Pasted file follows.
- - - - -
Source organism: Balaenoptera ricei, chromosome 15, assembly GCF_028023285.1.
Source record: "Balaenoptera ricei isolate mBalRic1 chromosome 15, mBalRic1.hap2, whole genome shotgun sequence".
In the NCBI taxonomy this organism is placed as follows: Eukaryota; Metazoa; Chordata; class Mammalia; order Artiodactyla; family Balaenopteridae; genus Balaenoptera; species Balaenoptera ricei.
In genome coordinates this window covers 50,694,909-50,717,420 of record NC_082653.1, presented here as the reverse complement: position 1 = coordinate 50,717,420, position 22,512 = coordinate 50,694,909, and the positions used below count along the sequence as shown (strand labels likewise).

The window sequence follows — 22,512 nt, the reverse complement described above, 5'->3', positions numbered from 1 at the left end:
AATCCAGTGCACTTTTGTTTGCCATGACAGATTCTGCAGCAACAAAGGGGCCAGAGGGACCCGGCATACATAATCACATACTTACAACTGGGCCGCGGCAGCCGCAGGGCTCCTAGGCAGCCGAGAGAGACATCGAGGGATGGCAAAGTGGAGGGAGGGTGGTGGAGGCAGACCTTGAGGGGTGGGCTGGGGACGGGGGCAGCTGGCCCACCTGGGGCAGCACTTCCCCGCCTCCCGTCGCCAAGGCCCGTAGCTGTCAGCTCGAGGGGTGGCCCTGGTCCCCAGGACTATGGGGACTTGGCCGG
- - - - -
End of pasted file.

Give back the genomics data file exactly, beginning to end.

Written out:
Source organism: Balaenoptera ricei, chromosome 15, assembly GCF_028023285.1.
Source record: "Balaenoptera ricei isolate mBalRic1 chromosome 15, mBalRic1.hap2, whole genome shotgun sequence".
In the NCBI taxonomy this organism is placed as follows: Eukaryota; Metazoa; Chordata; class Mammalia; order Artiodactyla; family Balaenopteridae; genus Balaenoptera; species Balaenoptera ricei.
In genome coordinates this window covers 50,694,909-50,717,420 of record NC_082653.1, presented here as the reverse complement: position 1 = coordinate 50,717,420, position 22,512 = coordinate 50,694,909, and the positions used below count along the sequence as shown (strand labels likewise).

The window sequence follows — 22,512 nt, the reverse complement described above, 5'->3', positions numbered from 1 at the left end:
AATCCAGTGCACTTTTGTTTGCCATGACAGATTCTGCAGCAACAAAGGGGCCAGAGGGACCCGGCATACATAATCACATACTTACAACTGGGCCGCGGCAGCCGCAGGGCTCCTAGGCAGCCGAGAGAGACATCGAGGGATGGCAAAGTGGAGGGAGGGTGGTGGAGGCAGACCTTGAGGGGTGGGCTGGGGACGGGGGCAGCTGGCCCACCTGGGGCAGCACTTCCCCGCCTCCCGTCGCCAAGGCCCGTAGCTGTCAGCTCGAGGGGTGGCCCTGGTCCCCAGGACTATGGGGACTTGGCCGG